The Daily Telegraph
Truss promises tax break for those who quit work to be carers
Move is one of half a dozen major cuts that the new Prime Minister believes will kick-start the economy
PARENTS who step back from work to take care of elderly loved ones or children will get a new tax break under a change expected to be unveiled by Liz Truss before Christmas.
The move is just one of half a dozen major tax cuts that the Prime Minister is weighing up to kick-start the economy and avoid the recession that is forecast for the coming year.
Ms Truss and Kwasi Kwarteng, the Chancellor, are plotting two major fiscal interventions in three months as they make economic growth the foremost target for the Treasury.
One batch of tax cuts is expected to be announced this Friday as policymaking returns after a period of limited activity during the national period of mourning for Queen Elizabeth II.
At least three tax cuts will be confirmed then. One will be the reversal of the 1.25 per cent National Insurance contribution rise which came in this spring. A second is the scrapping of plans for Corporation Tax to jump from 19 per cent to 25 per cent next spring. The third is temporarily suspending green levies on energy bills, which was confirmed last week.
Beyond those measures, however, are a string of other tax cuts that are being considered which could have a significant direct impact on household finances. Some are being considered for Friday’s announcements but others are more likely to wait until Ms Truss’s first full Budget, expected in November.
One of those moves involves a tax cut for families. When Ms Truss launched her Tory leadership campaign in July she promised a review in this area.
Ms Truss said in her launch speech: “Families are a vital part of our lives and a crucial building block for a stable society. They don’t just look after themselves but they’re part of communities, charities and even businesses.
“We will review the taxation of families to ensure that people aren’t penalised for taking time out to care for children or elderly relatives.”
Later in the campaign, a specific policy change was pledged – allowing people to transfer their personal tax allowance within a household.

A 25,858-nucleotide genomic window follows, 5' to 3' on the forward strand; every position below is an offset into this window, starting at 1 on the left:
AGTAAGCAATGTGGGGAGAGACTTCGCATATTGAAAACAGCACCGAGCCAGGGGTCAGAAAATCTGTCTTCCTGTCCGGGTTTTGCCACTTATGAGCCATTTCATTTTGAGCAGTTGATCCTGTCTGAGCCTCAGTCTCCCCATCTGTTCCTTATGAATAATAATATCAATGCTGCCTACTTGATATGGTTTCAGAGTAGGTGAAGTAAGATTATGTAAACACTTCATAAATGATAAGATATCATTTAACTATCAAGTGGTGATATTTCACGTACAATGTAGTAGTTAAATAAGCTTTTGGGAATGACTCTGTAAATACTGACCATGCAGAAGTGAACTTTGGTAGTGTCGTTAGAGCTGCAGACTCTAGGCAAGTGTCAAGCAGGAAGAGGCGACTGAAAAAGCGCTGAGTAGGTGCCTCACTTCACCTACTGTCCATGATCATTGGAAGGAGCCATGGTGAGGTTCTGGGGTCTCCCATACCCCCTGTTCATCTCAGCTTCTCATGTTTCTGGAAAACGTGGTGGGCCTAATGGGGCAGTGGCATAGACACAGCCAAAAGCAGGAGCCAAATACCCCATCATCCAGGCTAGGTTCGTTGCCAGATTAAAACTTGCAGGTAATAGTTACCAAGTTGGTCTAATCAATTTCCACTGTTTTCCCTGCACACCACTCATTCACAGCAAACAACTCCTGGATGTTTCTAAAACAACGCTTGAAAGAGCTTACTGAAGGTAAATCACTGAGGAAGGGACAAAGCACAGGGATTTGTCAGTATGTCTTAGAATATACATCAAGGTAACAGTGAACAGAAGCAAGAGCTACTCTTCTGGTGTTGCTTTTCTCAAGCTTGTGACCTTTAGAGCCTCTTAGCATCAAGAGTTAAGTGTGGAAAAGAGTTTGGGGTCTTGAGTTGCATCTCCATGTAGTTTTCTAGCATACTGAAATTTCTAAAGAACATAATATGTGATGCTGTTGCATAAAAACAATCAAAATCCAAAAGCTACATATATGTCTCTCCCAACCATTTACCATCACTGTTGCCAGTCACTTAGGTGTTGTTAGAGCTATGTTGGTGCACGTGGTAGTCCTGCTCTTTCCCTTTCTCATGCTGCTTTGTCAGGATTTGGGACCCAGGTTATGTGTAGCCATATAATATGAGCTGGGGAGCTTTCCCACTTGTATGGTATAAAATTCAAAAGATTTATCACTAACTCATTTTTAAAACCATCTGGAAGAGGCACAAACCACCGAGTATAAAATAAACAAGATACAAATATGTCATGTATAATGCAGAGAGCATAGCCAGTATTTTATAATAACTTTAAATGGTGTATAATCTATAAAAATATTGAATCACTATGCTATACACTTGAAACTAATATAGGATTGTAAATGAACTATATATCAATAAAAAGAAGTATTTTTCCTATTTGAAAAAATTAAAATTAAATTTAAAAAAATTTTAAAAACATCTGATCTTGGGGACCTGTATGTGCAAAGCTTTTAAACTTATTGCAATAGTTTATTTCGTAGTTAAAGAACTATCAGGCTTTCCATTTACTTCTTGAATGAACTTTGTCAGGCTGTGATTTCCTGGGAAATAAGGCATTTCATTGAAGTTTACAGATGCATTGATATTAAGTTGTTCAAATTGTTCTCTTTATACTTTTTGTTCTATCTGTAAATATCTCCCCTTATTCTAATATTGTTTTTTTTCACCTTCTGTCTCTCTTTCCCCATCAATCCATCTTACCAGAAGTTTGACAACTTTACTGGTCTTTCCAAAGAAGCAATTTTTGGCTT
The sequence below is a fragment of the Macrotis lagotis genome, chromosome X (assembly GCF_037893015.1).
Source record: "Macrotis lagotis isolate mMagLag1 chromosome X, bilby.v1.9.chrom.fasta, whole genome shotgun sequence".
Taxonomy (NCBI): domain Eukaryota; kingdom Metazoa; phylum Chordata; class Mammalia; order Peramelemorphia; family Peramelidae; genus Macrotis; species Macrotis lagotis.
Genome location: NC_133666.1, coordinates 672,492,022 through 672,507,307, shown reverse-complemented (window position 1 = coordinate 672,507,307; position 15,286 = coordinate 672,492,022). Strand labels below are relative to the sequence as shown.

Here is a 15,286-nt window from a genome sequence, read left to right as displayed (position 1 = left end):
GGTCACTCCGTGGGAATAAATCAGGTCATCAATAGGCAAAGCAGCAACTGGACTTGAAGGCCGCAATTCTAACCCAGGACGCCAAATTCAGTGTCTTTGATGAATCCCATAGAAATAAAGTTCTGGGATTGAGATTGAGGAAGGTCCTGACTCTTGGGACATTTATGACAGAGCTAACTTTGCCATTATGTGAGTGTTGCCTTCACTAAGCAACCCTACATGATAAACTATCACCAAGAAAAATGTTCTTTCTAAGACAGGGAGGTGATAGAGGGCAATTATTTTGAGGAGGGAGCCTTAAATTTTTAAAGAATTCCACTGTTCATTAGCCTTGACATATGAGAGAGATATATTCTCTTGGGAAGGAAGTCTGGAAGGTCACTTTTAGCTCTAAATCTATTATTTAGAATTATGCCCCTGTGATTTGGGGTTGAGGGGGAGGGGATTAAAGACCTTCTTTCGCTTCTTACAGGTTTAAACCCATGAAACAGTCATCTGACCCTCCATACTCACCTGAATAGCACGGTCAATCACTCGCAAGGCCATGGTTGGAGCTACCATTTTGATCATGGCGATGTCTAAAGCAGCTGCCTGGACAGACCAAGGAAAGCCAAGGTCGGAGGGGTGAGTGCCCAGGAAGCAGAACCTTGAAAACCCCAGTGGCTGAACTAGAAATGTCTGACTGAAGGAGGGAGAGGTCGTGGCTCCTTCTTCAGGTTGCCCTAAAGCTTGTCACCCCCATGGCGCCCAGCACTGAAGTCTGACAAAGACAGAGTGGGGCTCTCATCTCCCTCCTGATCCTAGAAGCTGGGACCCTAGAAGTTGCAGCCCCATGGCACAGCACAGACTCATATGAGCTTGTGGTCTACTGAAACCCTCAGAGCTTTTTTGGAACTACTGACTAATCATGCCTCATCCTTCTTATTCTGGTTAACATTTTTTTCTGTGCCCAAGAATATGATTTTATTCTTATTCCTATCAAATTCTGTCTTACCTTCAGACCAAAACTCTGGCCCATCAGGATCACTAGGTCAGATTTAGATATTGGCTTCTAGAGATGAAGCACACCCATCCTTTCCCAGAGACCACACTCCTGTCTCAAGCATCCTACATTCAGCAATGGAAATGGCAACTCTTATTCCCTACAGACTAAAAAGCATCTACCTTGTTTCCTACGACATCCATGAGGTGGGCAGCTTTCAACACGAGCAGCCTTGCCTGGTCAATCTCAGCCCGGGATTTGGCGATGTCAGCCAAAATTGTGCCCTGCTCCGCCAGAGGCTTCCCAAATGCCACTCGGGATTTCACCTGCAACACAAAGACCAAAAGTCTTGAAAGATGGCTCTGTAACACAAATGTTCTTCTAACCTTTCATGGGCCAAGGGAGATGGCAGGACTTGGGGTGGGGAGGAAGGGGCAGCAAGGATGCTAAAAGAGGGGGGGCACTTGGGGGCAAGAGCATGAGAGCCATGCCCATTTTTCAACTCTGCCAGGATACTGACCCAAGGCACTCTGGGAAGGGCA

Each adult is currently allowed to earn £12,570 a year before paying any income tax. However if that person steps back from work to look after someone then the tax benefit is lost.
Under Ms Truss’s proposals, the tax allowance could be passed over to a partner in such circumstances, meaning an effective tax saving of up to £2,514 a year per couple.
Ms Truss’s decision to put the issue in her first campaign speech and later to spell out a specific policy means swift action is expected now she is in No 10.
A Government source last night indicated that the change is more likely to be announced in the Budget later this year than in Friday’s fiscal statement.
A fifth major tax cut being considered is bringing forward the 1p cut to the basic rate of income tax, which was scheduled to come into effect by 2024.
There was no denial yesterday of press reports that speeding up the income tax cut was being considered for this Friday’s announcements, though no final decision has been taken.
In recent weeks, it was reported that another tax cut is being weighed up – reducing VAT. The move is only possible now the UK is out of the EU.
‘We will review the taxation of families to ensure they aren’t penalised for taking time out to care for elderly’
From tomorrow, with national mourning at an end, the harsh reality of the country’s difficulties will be apparent once more. We will see a rush of Government announcements intended to fulfil some of the promises made by Liz Truss during her campaign for the premiership.
Three crucial issues are to be addressed immediately. First will be details of the financial help businesses are to receive to deal with soaring energy prices. Many bosses complained that the initial announcement of a cap on domestic bills of £2,500 left them in the dark as to the assistance they would receive. This was partly the result of the shut-down of political activity during the period of mourning, and needs to be rectified now.
The second matter is the crisis in the NHS, with Thérèse Coffey, the new Health Secretary, set to prioritise what she has defined as the service’s ABCD – ambulances, backlogs, care, doctors and dentists. She is right to focus on ambulance response times, because lengthy delays in getting to an emergency are potentially fatal for victims of accidents, heart attacks or strokes, rendering any concerns about subsequent NHS care redundant.
Ms Coffey won plaudits at the Department for Work and Pensions for being decisive. But the issues in our health services are so deep-seated that a dose of reality must accompany her plans, with less of the sentiment normally attached to political utterances about the NHS.
On Friday, Kwasi Kwarteng, the new Chancellor, will unveil an emergency fiscal package, including cuts in National Insurance and corporation tax, and other measures. It is no exaggeration to say that the next few days will define Ms Truss’s premiership for the rest of this parliament.